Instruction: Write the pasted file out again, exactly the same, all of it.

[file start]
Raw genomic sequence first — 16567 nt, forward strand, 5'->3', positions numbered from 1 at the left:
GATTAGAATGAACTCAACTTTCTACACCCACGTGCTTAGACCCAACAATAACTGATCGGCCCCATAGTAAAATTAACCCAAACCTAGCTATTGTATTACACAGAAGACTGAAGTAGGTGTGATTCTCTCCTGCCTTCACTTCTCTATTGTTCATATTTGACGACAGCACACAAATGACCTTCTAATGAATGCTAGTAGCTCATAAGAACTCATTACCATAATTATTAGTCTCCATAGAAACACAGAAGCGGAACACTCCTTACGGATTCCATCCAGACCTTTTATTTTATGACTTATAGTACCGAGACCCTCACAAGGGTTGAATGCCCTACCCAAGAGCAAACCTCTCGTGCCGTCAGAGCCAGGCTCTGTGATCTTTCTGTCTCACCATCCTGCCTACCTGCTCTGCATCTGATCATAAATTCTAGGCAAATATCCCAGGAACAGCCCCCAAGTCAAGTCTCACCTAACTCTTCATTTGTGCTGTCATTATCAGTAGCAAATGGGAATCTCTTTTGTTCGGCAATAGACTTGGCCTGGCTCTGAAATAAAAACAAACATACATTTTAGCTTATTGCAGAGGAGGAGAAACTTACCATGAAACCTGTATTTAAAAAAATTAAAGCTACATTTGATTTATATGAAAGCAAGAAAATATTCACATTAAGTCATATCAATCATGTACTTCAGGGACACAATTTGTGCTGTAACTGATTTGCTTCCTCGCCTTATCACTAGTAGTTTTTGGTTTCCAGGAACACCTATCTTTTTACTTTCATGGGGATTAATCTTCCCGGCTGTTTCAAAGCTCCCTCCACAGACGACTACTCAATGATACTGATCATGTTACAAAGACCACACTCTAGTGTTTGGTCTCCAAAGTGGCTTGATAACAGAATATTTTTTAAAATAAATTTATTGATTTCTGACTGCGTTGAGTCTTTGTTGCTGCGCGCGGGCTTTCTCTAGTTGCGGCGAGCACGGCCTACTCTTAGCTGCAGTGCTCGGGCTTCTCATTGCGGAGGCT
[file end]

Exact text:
Raw genomic sequence first — 16567 nt, forward strand, 5'->3', positions numbered from 1 at the left:
GATTAGAATGAACTCAACTTTCTACACCCACGTGCTTAGACCCAACAATAACTGATCGGCCCCATAGTAAAATTAACCCAAACCTAGCTATTGTATTACACAGAAGACTGAAGTAGGTGTGATTCTCTCCTGCCTTCACTTCTCTATTGTTCATATTTGACGACAGCACACAAATGACCTTCTAATGAATGCTAGTAGCTCATAAGAACTCATTACCATAATTATTAGTCTCCATAGAAACACAGAAGCGGAACACTCCTTACGGATTCCATCCAGACCTTTTATTTTATGACTTATAGTACCGAGACCCTCACAAGGGTTGAATGCCCTACCCAAGAGCAAACCTCTCGTGCCGTCAGAGCCAGGCTCTGTGATCTTTCTGTCTCACCATCCTGCCTACCTGCTCTGCATCTGATCATAAATTCTAGGCAAATATCCCAGGAACAGCCCCCAAGTCAAGTCTCACCTAACTCTTCATTTGTGCTGTCATTATCAGTAGCAAATGGGAATCTCTTTTGTTCGGCAATAGACTTGGCCTGGCTCTGAAATAAAAACAAACATACATTTTAGCTTATTGCAGAGGAGGAGAAACTTACCATGAAACCTGTATTTAAAAAAATTAAAGCTACATTTGATTTATATGAAAGCAAGAAAATATTCACATTAAGTCATATCAATCATGTACTTCAGGGACACAATTTGTGCTGTAACTGATTTGCTTCCTCGCCTTATCACTAGTAGTTTTTGGTTTCCAGGAACACCTATCTTTTTACTTTCATGGGGATTAATCTTCCCGGCTGTTTCAAAGCTCCCTCCACAGACGACTACTCAATGATACTGATCATGTTACAAAGACCACACTCTAGTGTTTGGTCTCCAAAGTGGCTTGATAACAGAATATTTTTTAAAATAAATTTATTGATTTCTGACTGCGTTGAGTCTTTGTTGCTGCGCGCGGGCTTTCTCTAGTTGCGGCGAGCACGGCCTACTCTTAGCTGCAGTGCTCGGGCTTCTCATTGCGGAGGCT